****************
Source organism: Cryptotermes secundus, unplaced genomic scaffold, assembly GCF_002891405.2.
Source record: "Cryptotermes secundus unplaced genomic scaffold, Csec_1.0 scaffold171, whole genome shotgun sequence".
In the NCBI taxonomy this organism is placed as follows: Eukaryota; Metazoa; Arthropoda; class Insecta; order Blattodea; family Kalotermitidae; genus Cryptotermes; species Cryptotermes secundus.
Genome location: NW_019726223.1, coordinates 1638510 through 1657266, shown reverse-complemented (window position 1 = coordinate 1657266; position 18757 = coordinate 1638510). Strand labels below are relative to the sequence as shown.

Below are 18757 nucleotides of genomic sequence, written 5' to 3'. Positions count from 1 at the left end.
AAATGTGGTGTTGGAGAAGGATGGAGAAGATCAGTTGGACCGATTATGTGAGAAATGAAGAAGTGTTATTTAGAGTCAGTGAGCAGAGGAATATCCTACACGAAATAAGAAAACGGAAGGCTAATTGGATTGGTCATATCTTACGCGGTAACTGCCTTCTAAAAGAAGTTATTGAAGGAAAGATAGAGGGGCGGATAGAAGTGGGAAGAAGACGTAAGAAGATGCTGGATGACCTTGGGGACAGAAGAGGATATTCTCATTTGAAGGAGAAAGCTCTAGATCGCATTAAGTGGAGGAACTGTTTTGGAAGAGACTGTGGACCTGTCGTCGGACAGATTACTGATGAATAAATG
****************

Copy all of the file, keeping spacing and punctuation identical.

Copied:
Source organism: Cryptotermes secundus, unplaced genomic scaffold, assembly GCF_002891405.2.
Source record: "Cryptotermes secundus unplaced genomic scaffold, Csec_1.0 scaffold171, whole genome shotgun sequence".
In the NCBI taxonomy this organism is placed as follows: Eukaryota; Metazoa; Arthropoda; class Insecta; order Blattodea; family Kalotermitidae; genus Cryptotermes; species Cryptotermes secundus.
Genome location: NW_019726223.1, coordinates 1638510 through 1657266, shown reverse-complemented (window position 1 = coordinate 1657266; position 18757 = coordinate 1638510). Strand labels below are relative to the sequence as shown.

Below are 18757 nucleotides of genomic sequence, written 5' to 3'. Positions count from 1 at the left end.
AAATGTGGTGTTGGAGAAGGATGGAGAAGATCAGTTGGACCGATTATGTGAGAAATGAAGAAGTGTTATTTAGAGTCAGTGAGCAGAGGAATATCCTACACGAAATAAGAAAACGGAAGGCTAATTGGATTGGTCATATCTTACGCGGTAACTGCCTTCTAAAAGAAGTTATTGAAGGAAAGATAGAGGGGCGGATAGAAGTGGGAAGAAGACGTAAGAAGATGCTGGATGACCTTGGGGACAGAAGAGGATATTCTCATTTGAAGGAGAAAGCTCTAGATCGCATTAAGTGGAGGAACTGTTTTGGAAGAGACTGTGGACCTGTCGTCGGACAGATTACTGATGAATAAATG